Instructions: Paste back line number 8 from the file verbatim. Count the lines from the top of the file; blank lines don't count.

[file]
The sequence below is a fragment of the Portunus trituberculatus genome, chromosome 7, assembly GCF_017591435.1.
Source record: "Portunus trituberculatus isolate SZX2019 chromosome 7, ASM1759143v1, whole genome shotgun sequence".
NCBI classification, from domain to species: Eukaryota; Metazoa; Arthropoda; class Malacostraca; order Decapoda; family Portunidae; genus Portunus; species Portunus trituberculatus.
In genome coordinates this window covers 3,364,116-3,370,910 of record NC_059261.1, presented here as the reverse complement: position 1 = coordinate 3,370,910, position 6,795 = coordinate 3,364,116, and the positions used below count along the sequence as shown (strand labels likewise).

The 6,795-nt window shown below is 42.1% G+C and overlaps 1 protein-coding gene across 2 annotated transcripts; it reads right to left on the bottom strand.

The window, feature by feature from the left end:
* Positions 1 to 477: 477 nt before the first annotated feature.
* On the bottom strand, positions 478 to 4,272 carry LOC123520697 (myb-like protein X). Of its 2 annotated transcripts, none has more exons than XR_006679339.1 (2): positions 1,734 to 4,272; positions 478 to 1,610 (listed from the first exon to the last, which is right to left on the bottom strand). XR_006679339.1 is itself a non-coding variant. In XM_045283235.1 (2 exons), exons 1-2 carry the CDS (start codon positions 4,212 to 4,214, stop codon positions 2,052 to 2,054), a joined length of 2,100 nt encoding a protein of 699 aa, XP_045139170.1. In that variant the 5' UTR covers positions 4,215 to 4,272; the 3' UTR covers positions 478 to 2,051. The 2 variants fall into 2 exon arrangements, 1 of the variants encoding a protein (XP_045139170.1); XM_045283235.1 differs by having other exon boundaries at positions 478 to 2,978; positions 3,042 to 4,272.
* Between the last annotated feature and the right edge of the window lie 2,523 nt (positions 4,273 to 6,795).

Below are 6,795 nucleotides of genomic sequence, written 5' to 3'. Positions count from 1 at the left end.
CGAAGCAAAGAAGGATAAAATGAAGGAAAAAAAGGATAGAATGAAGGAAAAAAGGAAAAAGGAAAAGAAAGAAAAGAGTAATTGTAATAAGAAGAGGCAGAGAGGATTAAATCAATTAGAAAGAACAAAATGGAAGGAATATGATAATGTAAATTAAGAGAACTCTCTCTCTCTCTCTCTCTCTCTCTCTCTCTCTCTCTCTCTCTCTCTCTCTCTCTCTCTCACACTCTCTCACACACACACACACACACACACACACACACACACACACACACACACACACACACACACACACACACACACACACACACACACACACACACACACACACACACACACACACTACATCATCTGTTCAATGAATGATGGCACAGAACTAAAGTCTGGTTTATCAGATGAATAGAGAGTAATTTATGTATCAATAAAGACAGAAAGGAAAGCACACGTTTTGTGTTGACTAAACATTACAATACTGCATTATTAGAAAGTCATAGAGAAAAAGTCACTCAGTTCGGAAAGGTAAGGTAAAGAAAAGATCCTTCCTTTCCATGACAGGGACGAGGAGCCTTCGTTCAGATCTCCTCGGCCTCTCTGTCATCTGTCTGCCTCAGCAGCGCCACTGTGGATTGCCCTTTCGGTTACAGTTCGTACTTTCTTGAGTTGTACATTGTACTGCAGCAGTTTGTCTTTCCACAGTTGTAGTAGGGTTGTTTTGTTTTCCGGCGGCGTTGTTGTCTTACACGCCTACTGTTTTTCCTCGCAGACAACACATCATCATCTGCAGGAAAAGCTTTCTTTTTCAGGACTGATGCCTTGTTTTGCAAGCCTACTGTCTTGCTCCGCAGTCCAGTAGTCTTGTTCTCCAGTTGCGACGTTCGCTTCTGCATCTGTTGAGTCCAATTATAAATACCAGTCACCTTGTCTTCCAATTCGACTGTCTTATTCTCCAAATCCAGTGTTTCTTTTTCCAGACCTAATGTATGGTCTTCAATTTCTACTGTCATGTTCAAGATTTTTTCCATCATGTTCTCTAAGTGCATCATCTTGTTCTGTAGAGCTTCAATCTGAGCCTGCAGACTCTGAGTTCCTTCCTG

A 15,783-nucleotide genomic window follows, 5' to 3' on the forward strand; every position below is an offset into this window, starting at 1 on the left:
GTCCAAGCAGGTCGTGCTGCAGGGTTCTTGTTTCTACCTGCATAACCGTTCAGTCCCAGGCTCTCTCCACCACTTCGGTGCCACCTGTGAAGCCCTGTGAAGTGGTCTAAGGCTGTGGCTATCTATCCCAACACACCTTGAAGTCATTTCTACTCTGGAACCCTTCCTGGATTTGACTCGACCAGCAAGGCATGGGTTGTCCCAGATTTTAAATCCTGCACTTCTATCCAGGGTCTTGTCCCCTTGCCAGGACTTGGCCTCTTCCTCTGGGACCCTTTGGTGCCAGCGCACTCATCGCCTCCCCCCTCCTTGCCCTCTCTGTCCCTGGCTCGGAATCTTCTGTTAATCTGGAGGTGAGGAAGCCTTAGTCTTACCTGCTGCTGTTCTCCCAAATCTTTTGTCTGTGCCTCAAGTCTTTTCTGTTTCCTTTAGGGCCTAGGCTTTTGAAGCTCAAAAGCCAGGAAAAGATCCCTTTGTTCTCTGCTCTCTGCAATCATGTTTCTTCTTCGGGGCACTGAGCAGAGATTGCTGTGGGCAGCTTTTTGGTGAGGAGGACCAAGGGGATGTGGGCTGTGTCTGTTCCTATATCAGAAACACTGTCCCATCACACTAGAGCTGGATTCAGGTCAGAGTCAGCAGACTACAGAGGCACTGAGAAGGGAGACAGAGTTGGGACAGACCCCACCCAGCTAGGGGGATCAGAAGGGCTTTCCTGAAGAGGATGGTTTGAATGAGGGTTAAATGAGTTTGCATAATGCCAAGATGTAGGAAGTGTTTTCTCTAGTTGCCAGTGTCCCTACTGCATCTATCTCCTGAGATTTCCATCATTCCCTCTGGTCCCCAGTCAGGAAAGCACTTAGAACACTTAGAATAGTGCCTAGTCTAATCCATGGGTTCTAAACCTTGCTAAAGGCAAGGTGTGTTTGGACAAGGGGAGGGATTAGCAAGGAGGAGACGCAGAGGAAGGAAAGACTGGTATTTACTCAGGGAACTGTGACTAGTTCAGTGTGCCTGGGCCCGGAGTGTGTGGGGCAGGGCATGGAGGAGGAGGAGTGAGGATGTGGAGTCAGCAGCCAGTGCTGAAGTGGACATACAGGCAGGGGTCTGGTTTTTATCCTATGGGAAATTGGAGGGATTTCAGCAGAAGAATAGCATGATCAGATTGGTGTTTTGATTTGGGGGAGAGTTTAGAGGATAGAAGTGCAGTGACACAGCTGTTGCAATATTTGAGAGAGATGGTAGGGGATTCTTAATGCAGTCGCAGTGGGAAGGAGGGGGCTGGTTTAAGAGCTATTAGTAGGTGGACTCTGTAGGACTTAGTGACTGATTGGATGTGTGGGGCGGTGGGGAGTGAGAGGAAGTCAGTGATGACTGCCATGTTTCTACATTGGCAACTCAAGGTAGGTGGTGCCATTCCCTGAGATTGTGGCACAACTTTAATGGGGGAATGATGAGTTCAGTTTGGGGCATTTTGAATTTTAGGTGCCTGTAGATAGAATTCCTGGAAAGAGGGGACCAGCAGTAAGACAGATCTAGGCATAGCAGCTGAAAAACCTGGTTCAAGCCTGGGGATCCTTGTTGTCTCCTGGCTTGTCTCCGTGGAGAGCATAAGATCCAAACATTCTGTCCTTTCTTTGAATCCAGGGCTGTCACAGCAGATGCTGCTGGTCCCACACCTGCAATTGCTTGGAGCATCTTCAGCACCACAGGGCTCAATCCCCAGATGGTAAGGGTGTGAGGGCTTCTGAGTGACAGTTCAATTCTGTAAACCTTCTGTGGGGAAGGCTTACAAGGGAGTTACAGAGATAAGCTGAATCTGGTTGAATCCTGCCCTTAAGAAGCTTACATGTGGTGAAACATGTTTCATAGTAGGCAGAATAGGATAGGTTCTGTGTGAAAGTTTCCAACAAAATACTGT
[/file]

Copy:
* On the bottom strand, positions 478 to 4,272 carry LOC123520697 (myb-like protein X). Of its 2 annotated transcripts, none has more exons than XR_006679339.1 (2): positions 1,734 to 4,272; positions 478 to 1,610 (listed from the first exon to the last, which is right to left on the bottom strand). XR_006679339.1 is itself a non-coding variant. In XM_045283235.1 (2 exons), exons 1-2 carry the CDS (start codon positions 4,212 to 4,214, stop codon positions 2,052 to 2,054), a joined length of 2,100 nt encoding a protein of 699 aa, XP_045139170.1. In that variant the 5' UTR covers positions 4,215 to 4,272; the 3' UTR covers positions 478 to 2,051. The 2 variants fall into 2 exon arrangements, 1 of the variants encoding a protein (XP_045139170.1); XM_045283235.1 differs by having other exon boundaries at positions 478 to 2,978; positions 3,042 to 4,272.